Cocoa futures rallied in New York and London amid signs of weak forward sales from producing countries in West Africa that have been slammed by deteriorating crops.
Even as heavy rains that wrought havoc on cocoa farms across West Africa have finally subsided, crop development continues to be very poor. Reports of swollen-shoot disease in top grower Ivory Coast and a shortage of fertilizers in the second-largest producer, Ghana, are among key concerns.
“Trees have not recovered as expected,” said Marex co-head of agriculture Jonathan Parkman, noting more research is needed to understand why the trees haven’t recovered better after the end of the rains.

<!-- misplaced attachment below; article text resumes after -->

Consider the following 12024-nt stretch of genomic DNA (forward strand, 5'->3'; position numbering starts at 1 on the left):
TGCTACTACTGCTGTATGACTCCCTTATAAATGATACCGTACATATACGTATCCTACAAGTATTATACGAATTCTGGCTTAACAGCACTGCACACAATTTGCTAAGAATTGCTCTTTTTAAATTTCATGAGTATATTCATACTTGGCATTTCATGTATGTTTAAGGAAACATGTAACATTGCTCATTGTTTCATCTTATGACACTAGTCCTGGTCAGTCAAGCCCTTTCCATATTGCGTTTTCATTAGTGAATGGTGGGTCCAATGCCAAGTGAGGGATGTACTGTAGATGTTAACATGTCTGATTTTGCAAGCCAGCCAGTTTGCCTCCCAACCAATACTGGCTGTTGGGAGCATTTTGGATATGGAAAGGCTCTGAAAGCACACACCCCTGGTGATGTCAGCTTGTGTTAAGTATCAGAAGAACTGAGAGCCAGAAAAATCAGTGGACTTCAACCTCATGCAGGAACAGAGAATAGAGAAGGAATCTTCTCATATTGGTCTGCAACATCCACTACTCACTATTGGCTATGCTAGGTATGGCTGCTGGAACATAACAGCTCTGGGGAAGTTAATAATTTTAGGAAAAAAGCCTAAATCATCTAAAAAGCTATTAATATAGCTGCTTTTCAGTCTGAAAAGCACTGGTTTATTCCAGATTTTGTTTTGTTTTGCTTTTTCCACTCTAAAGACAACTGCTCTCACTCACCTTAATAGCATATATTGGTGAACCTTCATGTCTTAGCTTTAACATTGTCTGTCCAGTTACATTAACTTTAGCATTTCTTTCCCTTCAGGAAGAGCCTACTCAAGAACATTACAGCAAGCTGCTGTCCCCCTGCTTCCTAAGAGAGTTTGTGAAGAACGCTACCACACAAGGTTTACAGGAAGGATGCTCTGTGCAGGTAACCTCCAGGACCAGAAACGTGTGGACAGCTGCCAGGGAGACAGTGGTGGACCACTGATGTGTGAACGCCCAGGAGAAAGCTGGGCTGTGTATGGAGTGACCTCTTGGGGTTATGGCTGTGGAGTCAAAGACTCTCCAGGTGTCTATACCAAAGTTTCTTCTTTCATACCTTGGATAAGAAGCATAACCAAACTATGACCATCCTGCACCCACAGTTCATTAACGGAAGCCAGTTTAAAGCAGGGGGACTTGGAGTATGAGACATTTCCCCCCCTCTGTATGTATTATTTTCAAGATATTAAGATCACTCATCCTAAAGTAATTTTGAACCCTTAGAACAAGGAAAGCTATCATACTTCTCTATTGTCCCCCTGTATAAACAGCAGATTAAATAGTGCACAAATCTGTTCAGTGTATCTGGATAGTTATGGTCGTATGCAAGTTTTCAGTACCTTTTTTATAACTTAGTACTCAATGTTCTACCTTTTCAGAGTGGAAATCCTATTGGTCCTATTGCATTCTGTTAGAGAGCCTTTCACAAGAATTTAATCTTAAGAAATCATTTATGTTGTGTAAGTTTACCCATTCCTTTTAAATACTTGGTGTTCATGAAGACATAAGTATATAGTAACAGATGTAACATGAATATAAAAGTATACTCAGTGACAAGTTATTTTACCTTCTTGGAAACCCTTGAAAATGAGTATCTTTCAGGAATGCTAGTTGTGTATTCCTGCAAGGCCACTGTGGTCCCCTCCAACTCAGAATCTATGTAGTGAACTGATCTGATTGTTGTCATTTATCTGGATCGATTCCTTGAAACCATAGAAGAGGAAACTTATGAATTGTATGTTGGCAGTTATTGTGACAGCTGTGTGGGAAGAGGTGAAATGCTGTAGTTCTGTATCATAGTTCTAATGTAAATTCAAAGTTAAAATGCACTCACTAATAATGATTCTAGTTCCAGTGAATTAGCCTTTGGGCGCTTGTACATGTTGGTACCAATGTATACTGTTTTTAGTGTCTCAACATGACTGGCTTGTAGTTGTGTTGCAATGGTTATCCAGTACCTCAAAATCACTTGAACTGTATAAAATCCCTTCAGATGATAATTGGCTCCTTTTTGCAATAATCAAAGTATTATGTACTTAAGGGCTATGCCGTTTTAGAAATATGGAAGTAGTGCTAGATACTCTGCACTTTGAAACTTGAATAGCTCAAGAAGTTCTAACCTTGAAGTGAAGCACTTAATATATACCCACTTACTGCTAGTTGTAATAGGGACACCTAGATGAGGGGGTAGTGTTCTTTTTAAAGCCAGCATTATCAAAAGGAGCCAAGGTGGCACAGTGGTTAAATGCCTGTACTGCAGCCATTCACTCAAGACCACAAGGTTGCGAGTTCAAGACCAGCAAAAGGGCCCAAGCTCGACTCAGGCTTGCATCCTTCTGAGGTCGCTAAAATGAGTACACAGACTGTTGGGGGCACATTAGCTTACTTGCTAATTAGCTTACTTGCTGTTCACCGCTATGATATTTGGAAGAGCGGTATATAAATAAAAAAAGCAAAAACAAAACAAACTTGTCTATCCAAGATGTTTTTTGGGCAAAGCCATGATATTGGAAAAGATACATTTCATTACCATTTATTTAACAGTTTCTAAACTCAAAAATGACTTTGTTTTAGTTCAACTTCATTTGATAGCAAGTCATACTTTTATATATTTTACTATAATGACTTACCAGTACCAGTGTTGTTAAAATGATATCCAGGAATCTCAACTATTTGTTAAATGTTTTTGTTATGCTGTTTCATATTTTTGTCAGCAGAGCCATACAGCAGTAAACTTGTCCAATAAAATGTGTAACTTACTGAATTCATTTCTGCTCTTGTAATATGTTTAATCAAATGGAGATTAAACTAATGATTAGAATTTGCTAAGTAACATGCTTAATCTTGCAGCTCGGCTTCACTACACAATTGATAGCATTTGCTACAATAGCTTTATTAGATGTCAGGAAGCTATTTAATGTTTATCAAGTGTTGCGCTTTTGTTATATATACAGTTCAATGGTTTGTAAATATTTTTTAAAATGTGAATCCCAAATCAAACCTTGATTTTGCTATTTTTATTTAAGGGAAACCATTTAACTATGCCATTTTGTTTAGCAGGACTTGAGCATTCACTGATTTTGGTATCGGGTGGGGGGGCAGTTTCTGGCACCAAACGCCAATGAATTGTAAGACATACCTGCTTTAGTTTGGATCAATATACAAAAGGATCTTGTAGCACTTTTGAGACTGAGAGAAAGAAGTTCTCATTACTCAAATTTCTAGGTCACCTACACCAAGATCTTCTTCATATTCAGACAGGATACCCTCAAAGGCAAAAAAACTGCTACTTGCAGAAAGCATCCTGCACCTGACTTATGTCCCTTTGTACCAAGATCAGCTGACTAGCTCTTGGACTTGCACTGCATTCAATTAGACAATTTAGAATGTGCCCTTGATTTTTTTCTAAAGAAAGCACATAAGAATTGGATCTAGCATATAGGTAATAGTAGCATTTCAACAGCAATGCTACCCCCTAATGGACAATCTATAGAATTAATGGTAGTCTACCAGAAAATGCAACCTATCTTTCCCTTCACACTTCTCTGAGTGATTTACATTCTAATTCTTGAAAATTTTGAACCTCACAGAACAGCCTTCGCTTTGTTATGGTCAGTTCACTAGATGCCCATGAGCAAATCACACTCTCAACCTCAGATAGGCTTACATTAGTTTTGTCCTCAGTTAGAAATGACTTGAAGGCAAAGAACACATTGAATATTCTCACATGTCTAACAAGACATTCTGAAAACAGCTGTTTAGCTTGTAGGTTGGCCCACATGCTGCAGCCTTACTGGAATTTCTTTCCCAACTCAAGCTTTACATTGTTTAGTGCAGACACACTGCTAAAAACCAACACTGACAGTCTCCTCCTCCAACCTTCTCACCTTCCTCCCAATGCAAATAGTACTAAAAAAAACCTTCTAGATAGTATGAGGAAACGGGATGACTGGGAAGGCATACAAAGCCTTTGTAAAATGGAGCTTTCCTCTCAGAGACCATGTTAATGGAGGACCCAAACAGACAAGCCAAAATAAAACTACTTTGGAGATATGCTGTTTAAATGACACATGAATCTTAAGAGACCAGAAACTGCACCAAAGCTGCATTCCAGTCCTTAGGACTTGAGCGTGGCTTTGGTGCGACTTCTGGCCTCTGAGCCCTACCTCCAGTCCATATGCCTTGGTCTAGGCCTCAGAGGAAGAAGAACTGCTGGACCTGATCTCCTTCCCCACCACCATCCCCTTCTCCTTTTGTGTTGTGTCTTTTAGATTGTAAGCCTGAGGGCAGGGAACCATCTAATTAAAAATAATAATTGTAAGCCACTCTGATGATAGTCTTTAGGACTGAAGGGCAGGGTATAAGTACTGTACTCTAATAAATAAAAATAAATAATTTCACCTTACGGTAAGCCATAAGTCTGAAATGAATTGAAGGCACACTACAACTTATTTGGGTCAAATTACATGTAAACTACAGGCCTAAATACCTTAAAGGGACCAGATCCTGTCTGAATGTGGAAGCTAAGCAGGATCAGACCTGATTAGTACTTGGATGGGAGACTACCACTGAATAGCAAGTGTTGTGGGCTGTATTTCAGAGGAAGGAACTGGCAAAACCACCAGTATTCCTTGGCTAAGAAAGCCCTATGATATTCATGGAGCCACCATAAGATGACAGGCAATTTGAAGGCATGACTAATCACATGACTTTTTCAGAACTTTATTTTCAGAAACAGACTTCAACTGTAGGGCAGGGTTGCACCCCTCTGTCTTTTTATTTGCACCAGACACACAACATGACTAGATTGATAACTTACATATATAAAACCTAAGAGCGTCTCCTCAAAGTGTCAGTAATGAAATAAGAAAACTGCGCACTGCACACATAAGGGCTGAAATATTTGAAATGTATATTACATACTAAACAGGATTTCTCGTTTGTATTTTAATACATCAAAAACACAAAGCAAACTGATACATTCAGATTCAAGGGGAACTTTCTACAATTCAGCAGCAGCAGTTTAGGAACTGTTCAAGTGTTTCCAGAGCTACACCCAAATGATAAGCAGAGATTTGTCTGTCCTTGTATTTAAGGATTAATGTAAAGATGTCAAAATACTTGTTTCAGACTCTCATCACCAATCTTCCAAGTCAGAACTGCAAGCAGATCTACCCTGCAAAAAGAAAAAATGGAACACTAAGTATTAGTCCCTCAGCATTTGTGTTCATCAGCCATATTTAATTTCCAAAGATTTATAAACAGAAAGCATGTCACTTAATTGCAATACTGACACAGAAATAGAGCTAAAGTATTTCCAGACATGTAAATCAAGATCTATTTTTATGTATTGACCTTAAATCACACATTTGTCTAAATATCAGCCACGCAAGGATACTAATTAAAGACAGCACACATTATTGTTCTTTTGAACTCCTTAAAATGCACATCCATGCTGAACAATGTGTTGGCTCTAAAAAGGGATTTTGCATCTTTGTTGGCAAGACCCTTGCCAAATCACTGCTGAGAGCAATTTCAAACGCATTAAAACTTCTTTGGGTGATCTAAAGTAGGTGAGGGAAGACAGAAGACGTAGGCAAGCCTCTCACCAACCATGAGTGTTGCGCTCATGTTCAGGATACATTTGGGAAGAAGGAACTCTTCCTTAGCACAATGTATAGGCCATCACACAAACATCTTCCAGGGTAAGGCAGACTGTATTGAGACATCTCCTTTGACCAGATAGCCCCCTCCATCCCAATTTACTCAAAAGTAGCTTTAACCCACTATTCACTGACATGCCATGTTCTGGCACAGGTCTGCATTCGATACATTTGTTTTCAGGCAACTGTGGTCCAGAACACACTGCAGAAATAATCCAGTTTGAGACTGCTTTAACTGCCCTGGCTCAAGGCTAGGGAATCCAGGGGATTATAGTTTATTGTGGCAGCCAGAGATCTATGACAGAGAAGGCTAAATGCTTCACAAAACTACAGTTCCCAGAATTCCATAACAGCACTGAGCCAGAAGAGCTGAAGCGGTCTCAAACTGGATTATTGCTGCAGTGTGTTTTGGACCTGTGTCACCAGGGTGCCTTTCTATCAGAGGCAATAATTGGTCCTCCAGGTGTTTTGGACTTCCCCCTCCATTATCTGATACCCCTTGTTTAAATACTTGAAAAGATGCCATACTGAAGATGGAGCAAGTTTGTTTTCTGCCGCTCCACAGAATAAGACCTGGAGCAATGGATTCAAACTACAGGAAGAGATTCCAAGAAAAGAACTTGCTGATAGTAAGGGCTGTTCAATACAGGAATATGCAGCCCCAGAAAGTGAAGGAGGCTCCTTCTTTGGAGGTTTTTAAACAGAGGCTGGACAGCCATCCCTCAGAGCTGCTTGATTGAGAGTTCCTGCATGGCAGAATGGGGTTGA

Forward sales are also getting hit by confusion over new European deforestation regulations, Parkman said. Some sellers are afraid of getting hit with penalties if they can’t prove their beans come from a deforestation-free area.
Europe’s efforts to enforce its climate doctrine on other countries are inevitably going to have unintended consequences. That’s particularly true for agriculture producers where producers don’t have the resources to produce according to extraterritorial rules. The commonality across crops where these kinds of rules are threatening to be enforced suggests cocoa is not an isolated incident.Click HERE to subscribe to Fuller Treacy Money Back to top